In a 2010 U.S. Supreme Court case, Krupski v. Costa Crociere S. p. A., which addressed this issue, Justice Sotomayor, writing for the majority, made it clear that the inexcusable neglect exception does not exist in federal law.  She stated that, “The Rule plainly sets forth an exclusive list of requirements for relation back, and the plaintiff's diligence is not among them.”  Krupski v. Costa Crociere S. p. A., 560 U.S. 538, 539–40, 130 S. Ct. 2485, 2488, (2010).  She went on to write that, “ relation back under Rule 15(c)(1)(C) depends on what the party to be added knew or should have known, not on the amending party's knowledge or its timeliness in seeking to amend the pleading.” Id. at 541.  Clearly, The U.S. Supreme Court has now interpreted that there is no inexcusable neglect exception to FRCP15(c).  When the requirements of notice and lack of prejudice are met, the amended pleading will relate back to the original filing despite any level of neglect on the part of the plaintiff.  

 
  In Washington, the Perrin court was constrained by the precedent of Washington case law (despite the recent federal interpretation).  In a previous Washington case, North Street Ass'n v. City of Olympia, the court decided that inexcusable neglect was reason enough alone to not permit joinder.  North Street Ass'n v. City of Olympia, 96 Wash.2d 359, 368, 635 P.2d 721 (1981).  Perrin cited North Street and noted that, “the requirement of “excusable neglect” does not appear in the text of CR 15(c) or in the parallel federal rule, Fed.R.Civ.P. 15(c)…Nevertheless, inexcusable neglect has become firmly embedded in Washington case law as a fourth ground for denying relation back.”  Perrin at 197-198.  The court in Perrin commented that it found, “the analysis by the United States Supreme Court in Krupski to be highly persuasive,” but determined that it was bound by precedent and that, “only our Supreme Court can decide that the “inexcusable neglect” factor should lose its place as an independent basis for denying relation back under CR 15(c).”  Id. at 200.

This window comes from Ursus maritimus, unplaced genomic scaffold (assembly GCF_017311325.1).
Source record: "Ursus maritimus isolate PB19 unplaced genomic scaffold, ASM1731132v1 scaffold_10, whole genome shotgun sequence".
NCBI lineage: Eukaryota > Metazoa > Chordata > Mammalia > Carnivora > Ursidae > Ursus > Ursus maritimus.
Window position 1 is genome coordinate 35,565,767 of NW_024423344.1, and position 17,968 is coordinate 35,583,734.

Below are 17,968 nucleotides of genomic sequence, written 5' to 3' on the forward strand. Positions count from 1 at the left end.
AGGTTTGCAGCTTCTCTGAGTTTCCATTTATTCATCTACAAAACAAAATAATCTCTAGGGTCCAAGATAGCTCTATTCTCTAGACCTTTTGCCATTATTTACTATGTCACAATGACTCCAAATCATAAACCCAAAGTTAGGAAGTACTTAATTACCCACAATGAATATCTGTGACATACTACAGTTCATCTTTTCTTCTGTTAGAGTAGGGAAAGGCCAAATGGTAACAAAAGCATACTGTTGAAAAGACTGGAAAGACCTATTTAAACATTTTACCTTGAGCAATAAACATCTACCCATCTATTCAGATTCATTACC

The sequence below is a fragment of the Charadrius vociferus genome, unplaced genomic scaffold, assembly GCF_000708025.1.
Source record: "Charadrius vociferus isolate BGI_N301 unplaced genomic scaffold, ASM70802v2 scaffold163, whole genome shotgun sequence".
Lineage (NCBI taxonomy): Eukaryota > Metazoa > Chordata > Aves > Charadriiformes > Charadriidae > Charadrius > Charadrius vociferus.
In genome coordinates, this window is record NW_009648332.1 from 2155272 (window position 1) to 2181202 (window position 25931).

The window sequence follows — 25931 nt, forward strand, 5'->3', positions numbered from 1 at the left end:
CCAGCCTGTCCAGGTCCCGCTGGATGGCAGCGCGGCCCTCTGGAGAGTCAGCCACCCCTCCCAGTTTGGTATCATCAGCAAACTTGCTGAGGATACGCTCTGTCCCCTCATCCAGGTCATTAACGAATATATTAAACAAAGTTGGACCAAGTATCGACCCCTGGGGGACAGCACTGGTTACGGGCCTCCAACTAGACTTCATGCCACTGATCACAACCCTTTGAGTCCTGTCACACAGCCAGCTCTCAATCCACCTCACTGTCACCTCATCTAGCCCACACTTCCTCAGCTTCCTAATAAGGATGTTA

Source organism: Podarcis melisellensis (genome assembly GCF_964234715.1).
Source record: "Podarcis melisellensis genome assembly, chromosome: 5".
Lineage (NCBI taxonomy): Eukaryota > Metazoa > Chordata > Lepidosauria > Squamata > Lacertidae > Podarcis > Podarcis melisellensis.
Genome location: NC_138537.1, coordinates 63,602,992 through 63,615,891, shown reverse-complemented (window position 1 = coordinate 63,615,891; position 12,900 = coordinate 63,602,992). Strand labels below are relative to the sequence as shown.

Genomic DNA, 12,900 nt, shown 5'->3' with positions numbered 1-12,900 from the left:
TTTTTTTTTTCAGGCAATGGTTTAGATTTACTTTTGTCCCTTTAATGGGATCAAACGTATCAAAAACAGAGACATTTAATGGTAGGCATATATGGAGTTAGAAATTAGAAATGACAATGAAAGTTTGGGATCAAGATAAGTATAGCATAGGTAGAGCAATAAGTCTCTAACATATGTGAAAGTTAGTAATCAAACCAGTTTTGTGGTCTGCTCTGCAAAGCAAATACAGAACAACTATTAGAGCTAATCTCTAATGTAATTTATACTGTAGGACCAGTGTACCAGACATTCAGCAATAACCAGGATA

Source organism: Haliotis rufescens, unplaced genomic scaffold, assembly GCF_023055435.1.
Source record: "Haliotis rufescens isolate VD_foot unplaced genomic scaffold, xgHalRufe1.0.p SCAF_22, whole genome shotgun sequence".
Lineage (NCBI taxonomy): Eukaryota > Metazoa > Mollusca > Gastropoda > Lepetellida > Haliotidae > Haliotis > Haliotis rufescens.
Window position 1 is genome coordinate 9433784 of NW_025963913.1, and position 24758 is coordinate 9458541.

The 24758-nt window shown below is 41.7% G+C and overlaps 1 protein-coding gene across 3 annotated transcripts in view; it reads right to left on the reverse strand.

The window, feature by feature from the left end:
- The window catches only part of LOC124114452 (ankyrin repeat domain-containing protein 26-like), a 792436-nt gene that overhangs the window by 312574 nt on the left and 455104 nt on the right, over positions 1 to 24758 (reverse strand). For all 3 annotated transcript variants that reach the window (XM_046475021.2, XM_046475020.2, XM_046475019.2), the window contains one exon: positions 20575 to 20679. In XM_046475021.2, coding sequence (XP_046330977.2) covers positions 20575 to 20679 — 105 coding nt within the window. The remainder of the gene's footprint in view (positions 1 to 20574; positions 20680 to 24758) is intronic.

The Krupski decision is a clear and unambiguous interpretation of FRCP 15(c).  Any state rule that is based on this federal rule is highly likely to be interpreted similarly. Washington’s CR 15(c) is clearly based on the federal rule (as noted in Perrin) and thus the next time this issue is addressed by the Washington Supreme Court, the inexcusable neglect exception to relation back doctrine is likely to disappear. Until that time, however, inexcusable neglect is embedded in Washington case law and can be used to prevent amended pleadings from relating back if the circumstances warrant.